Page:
Food regulators from the European Union are raising concerns this morning about the safety of cloned animal products. Bob Moon talks to Stephen Beard in London about why European consumers are so fussy about cloned food.
Sara Lee, Tyson, Kraft and other name-brand food companies are hiking prices on everyday products from cheese to cold cuts. Jeff Tyler reports on how this will hit Americans in the gut.
If you had your money invested in vintage champagne, you'd be tempted to pop open a few bottles. Why is the bubbly stuff outperforming major financial indexes? Stephen Beard reports.
In these tough economic times, investors are running from stocks to commodities. This enthusiasm has bred a whole new crop of commodities just waiting to be uncorked. Caitlan Carroll reports.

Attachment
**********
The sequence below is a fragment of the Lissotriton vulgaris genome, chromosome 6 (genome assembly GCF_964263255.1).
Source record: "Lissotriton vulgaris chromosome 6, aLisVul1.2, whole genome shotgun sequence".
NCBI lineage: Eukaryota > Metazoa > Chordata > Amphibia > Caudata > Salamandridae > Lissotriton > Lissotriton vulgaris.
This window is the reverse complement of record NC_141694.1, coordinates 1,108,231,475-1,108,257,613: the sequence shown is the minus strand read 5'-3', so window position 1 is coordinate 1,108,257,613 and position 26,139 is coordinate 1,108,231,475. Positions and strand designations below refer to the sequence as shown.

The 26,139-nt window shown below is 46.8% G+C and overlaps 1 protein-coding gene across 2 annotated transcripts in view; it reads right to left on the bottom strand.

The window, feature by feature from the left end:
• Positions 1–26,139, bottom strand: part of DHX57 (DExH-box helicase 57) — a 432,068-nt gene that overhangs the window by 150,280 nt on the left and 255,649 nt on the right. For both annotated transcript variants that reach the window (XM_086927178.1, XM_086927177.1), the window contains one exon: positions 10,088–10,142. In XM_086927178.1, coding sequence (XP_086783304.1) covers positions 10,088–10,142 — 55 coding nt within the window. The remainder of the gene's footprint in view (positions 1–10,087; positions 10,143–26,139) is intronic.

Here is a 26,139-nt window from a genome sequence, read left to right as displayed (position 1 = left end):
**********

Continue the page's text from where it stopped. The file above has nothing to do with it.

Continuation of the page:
Coca-Cola and Cargill are throwing their hats into the sweetener ring with Truvia, an all-natural substitute made from a plant 300 times sweeter than sugar. Alisa Roth reports.
The no-calorie sweetener Truvia hits the markets today, and Coca-cola is already planning to produce diet sodas with it in the future. Alisa Roth has more on how other beverage makers may or may not use the sugar alternative.
The mega-retailer is set to become the nation's largest buyer of locally grown produce with a promise to purchase $400 million worth of crops from local farmers. Sam Eaton reports.